Is COVID-19 the worst pandemic in history? - COVID-19 Clinical Trial
All About Pandemics

Is COVID-19 the worst pandemic in history?

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    Because people today have not lived through anything like the COVID-19 pandemic, it feels like it must be the worst in history. The reality is that this has happened repeatedly throughout history. 

    The short answer is no, this is not the worst pandemic in history. At least, not yet. Because we have advancements in medical research that allow us insights, we are more prepared than people were in 1918, for example.  

    The 1918 pandemic was the most severe in so called “recent” history. We know it was caused by the H1N1 virus that contains genes of avian origin. There is a lot of speculation about where it started, but at the time people often referred to it as “the Spanish Flu.” It was first identified by military personnel in the spring of 1918 in the United States. It is also estimated that approximately 500 million people, or one-third of the world’s population, became infected with the virus. Estimates of the human death toll, conservatively, were around 50 million people, worldwide. This illness did not discriminate much by age and in fact had a high mortality rate in children younger than 5 years old, those 20-40 years old, and those 65 and older. The death toll was exacerbated by the fact that there were no vaccines for this illness and no antibiotics to treat the secondary bacterial infections that are common following a virus like this. 

    Going back further in history, the bubonic plague appeared and was known as The Black Death. Estimates are that this pandemic killed about 20% of London’s population in 1665. The death toll was so high that mass graves were used, and thousands of cats and dogs were slaughtered because there was a belief that they were the cause of the illness. Interestingly, this illness still exists, and people sometimes still turn up with cases often related to contact with an animal or infected flea. Fortunately, modern-day antibiotics are successful in treating the plague today.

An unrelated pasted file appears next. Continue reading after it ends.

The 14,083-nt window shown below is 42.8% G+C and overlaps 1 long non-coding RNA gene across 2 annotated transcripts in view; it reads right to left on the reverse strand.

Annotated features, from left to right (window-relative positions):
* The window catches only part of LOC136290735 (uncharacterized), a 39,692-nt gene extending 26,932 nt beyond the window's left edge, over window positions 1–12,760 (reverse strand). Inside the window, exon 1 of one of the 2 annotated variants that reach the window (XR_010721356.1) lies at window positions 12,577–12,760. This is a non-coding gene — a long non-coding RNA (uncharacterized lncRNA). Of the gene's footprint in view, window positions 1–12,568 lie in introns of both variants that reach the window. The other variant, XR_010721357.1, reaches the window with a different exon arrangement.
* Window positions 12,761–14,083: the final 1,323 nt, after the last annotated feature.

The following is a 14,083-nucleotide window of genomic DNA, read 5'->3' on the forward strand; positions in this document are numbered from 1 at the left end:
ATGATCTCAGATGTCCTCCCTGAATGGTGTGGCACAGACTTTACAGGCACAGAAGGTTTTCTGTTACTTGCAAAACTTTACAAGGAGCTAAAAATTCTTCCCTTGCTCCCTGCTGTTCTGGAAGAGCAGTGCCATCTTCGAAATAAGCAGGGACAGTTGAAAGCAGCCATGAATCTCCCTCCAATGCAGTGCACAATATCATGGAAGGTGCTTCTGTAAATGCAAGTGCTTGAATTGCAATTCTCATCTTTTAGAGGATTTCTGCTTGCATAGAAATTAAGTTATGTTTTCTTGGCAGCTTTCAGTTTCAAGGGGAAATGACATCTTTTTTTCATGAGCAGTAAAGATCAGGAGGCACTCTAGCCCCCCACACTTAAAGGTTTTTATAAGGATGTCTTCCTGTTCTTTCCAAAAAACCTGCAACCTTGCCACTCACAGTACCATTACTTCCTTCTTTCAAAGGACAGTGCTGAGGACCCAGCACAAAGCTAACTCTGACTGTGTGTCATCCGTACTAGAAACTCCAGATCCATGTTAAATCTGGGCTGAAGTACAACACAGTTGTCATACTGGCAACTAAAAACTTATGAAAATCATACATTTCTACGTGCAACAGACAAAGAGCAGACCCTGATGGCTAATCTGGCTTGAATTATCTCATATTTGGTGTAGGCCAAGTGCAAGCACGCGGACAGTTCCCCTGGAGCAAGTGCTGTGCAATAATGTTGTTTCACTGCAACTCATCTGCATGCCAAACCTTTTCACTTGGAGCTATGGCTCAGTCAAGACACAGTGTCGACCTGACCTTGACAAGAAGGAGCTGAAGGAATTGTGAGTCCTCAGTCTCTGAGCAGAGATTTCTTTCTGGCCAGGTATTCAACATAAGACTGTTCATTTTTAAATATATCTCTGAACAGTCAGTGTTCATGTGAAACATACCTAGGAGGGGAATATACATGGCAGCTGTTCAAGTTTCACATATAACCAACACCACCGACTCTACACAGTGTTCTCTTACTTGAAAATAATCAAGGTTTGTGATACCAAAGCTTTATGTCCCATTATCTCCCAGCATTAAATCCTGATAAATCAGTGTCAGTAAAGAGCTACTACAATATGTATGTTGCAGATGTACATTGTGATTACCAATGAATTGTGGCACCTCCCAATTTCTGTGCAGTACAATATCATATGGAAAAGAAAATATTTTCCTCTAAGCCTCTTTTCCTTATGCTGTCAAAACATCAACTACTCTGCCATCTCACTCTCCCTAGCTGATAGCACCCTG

In 2009, another H1N1 pandemic occurred. Between April of 2009 and April of 2010, the CDC estimates there were 60.8 million cases, 274,304 hospitalizations, and 12,469 deaths in the United States due to the virus. The CDC also estimates that worldwide, over 150,000 people perished as a result of the virus. 

    Human Immunodeficiency Virus (HIV) and Acquired Immunodeficiency Syndrome (AIDS) were first discovered in the early 1980s. While it was first detected within American gay communities, it is thought to have developed from a chimpanzee virus from Africa in the 1920s. This disease has grown to pandemic proportions, and estimates are that 65 million people have been infected and 25 million have died. New treatments have allowed people to live longer with HIV. About 1.1 million Americans currently have the disease, and an estimated 38,000 new infections of HIV happen each year in the U.S. 

    Some may remember a pandemic influenza in 1968 that was referred to as the Hong Kong Flu. It is thought to have originated in China in July of 1968. It was caused by an influenza A virus (H3N2) and caused the deaths of around one million people worldwide and about 100,000 people in the US alone. 

    As we face this new pandemic in 2020, it is important to remember the lessons of these past pandemics. Our medical progress and capabilities, together with our collective cooperation, give us reason to hope. 


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